Chapter 35 - Using Windows NT Workstation on the Internet
This chapter introduces the components that enable a computer running Windows NT to access the Internet and explains how those components work together to let you use the Internet. This discussion focuses on using Windows NT Workstation as an Internet client. Peer Web Services is described in the final section.
This chapter covers these topics:
For general information about using the Internet, consult one of the many books available in your bookstore or library. Many resources about using the Internet are also available on the Internet itself.
Connecting to the Internet
Windows NT Workstation includes all the software you need to connect to and use the Internet. These components enable you to access the Internet:
In addition to the Windows NT Workstation software listed above, before you connect to the Internet, you need the following items:
This section provides procedures for connecting to the Internet or MSN, then gives a technical overview of installing TCP/IP and Dial-Up Networking and configuring them for Internet access.
To connect to the Internet
You can use The Microsoft Network as your Internet provider only if you have already created an MSN account by using Windows 95. When you use MSN to connect to the Internet through Windows NT, proprietary online services such as e-mail or bulletin boards are not available.
To connect to MSN
TCP/IP Internet Configuration
TCP/IP is the suite of network protocols used for all Internet traffic. The TCP/IP protocol included with Windows NT is fully compatible for use on the Internet.
You install TCP/IP by using the Network option in Control Panel. Once TCP/IP is installed, you might need to configure the following parameters to operate correctly on the Internet:
Dial-Up Networking Internet Configuration
Dial-Up Networking is used to connect to an Internet service provider (ISP) or other online service over a phone line or ISDN line. Windows NT Dial-Up Networking clients support the PPP protocol and the SLIP protocol. Most ISPs use these protocols, which enables Windows NT Workstation clients to connect to virtually all ISPs. Some ISPs support the Point-to-Point Tunneling Protocol (PPTP) and X.25 WAN protocols.
To connect to an ISP and use the Internet, you must configure Dial-Up Networking on your computer. Windows NT Dial-Up Networking steps you through the procedures to connect to the Internet.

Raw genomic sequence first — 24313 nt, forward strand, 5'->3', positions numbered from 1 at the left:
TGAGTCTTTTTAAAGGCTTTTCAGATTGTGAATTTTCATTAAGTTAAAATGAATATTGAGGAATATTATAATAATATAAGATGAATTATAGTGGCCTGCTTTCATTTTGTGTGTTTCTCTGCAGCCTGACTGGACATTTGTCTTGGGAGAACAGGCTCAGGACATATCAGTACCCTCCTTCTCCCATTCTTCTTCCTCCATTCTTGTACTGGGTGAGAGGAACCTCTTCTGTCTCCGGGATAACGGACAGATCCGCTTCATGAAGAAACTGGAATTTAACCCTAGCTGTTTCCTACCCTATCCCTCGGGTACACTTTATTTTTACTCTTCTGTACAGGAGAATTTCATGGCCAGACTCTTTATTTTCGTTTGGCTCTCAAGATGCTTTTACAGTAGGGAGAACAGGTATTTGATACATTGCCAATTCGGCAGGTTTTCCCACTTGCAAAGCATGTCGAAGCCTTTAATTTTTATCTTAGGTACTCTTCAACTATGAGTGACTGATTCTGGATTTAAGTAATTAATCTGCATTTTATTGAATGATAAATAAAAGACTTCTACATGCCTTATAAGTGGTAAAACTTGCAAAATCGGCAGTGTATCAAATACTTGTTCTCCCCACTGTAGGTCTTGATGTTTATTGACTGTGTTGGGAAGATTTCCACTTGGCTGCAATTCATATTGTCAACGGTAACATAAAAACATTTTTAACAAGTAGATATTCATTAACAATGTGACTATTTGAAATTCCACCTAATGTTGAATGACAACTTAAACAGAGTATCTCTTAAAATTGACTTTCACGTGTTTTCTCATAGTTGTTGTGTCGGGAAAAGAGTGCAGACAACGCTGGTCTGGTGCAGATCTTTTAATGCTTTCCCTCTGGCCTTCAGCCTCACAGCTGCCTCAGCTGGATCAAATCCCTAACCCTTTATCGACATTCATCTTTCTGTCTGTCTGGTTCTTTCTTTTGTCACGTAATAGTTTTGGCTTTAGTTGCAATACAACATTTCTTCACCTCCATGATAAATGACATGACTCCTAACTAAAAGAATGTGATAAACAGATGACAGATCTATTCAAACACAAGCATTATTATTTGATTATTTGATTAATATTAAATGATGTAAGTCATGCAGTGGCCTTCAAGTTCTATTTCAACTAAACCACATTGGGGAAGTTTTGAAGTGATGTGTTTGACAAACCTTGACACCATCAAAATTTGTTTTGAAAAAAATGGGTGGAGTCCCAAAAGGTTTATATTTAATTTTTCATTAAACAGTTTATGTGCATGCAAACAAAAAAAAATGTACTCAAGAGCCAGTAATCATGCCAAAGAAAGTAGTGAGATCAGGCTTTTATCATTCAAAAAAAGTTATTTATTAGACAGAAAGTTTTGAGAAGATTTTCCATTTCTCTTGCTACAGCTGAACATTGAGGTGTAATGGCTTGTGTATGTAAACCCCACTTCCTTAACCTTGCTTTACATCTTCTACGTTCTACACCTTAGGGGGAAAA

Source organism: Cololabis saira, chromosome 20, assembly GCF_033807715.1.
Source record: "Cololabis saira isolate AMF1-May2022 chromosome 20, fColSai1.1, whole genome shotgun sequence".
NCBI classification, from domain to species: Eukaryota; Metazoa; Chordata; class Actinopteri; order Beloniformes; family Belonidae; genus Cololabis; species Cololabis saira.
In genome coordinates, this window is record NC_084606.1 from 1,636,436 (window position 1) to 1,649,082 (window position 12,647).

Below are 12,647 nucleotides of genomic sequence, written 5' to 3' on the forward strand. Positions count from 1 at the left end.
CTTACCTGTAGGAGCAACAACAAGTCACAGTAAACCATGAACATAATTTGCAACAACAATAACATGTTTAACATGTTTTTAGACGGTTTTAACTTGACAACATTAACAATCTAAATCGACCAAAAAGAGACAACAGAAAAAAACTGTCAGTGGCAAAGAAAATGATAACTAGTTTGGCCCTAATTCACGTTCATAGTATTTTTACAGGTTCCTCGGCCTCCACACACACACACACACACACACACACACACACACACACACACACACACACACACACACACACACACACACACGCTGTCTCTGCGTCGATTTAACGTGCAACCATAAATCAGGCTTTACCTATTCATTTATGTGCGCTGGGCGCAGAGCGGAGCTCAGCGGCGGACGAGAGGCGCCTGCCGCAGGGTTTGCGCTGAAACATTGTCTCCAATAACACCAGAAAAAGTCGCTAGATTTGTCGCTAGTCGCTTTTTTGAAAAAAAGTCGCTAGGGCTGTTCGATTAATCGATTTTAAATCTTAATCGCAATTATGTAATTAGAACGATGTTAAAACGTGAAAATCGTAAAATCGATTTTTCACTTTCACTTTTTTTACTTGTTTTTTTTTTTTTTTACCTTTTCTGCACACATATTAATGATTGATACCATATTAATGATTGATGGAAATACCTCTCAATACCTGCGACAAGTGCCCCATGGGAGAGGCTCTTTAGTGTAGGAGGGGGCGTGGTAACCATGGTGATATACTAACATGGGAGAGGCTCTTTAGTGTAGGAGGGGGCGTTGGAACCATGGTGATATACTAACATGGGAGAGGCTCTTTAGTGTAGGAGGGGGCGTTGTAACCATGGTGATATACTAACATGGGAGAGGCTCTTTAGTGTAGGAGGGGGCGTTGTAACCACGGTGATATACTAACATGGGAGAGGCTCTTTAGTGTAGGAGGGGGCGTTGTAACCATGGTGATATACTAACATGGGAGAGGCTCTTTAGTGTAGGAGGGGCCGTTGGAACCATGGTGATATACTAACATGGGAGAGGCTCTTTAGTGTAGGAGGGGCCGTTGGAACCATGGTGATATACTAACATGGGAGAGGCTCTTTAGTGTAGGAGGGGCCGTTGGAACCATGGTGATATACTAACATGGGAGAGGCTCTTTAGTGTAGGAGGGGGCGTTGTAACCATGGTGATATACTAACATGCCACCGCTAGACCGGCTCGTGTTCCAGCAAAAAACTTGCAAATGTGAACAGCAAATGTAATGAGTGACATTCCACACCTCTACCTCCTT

To install Dial-Up Networking, double-click Dial-Up Networking in My Computer. Follow the instructions on-screen to complete Dial-Up Networking installation. For detailed instructions on installing Dial-Up Networking, see online Help.
Configuring Dial-Up Networking Entries for Internet Use
To call an Internet service provider, you must create an entry in Dial-Up Networking. The Windows NT Dial-Up Networking wizard steps you through creating the first entry. This section explains how to manually configure a Dial-Up Networking entry to work with an ISP.
Modifying an Entry
Double-click Dial-Up Networking in My Computer; or, click Start, point to Programs, point to Accessories, then click Dial-Up Networking. The first time Dial-Up Networking is started, the Dial-Up Networking wizard steps you through creating the first entry; otherwise, click New. Provide all the information requested by the Dial-Up Networking wizard. See the sections below for additional information about Internet configuration.
PPP or SLIP Settings
An Internet service provider must provide either PPP connections or SLIP connections to operate with Windows NT Dial-Up Networking.
To configure an entry for a PPP connection
Depending on your Internet service provider, you might need to make some modifications to your security settings, as described in the next section.
To configure an entry for a SLIP connection
Depending on your Internet service provider, you might need to make some modifications to your security settings, as described in the next section.
When you connect to the Internet service provider, some form of logon or authentication occurs. Your Internet service provider should tell you the logon sequence for its servers. You use the Script tab to configure Dial-Up Networking for logging on to the Internet service provider.
To configure an entry for authentication on the remote server
Modems and WAN Connections
Your connection to an ISP will probably be through a modem and telephone line, or through an ISDN card and ISDN line.
If you use a modem, the faster its speed, the faster you access pages on the Internet. Modems of 9600 bits per second (bps) or above are recommended. ISDN can provide speeds up to 128,000 bps.
Obtaining an Internet Account with a Service Provider
There are ISPs around the world. As with other online services or bulletin boards, you dial the service number and log on to the remote system. Once connected, you have access to the Internet and any other services, such as electronic mail, offered by the service provider. Fees usually apply for all commercial Internet services.
Windows NT Workstation provides three standard tools for accessing Internet servers: Internet Explorer, FTP, and Telnet.
A multitude of other tools are available to access the information and services on the Internet. For example, you can use an Internet Relay Chat (IRC) client to participate in real-time discussions in "rooms" hosted on an IRC server. You can use the Inbox application on the Windows NT Desktop to send and receive electronic mail. Which tools you choose depend on the information you want and how it is stored on the Internet.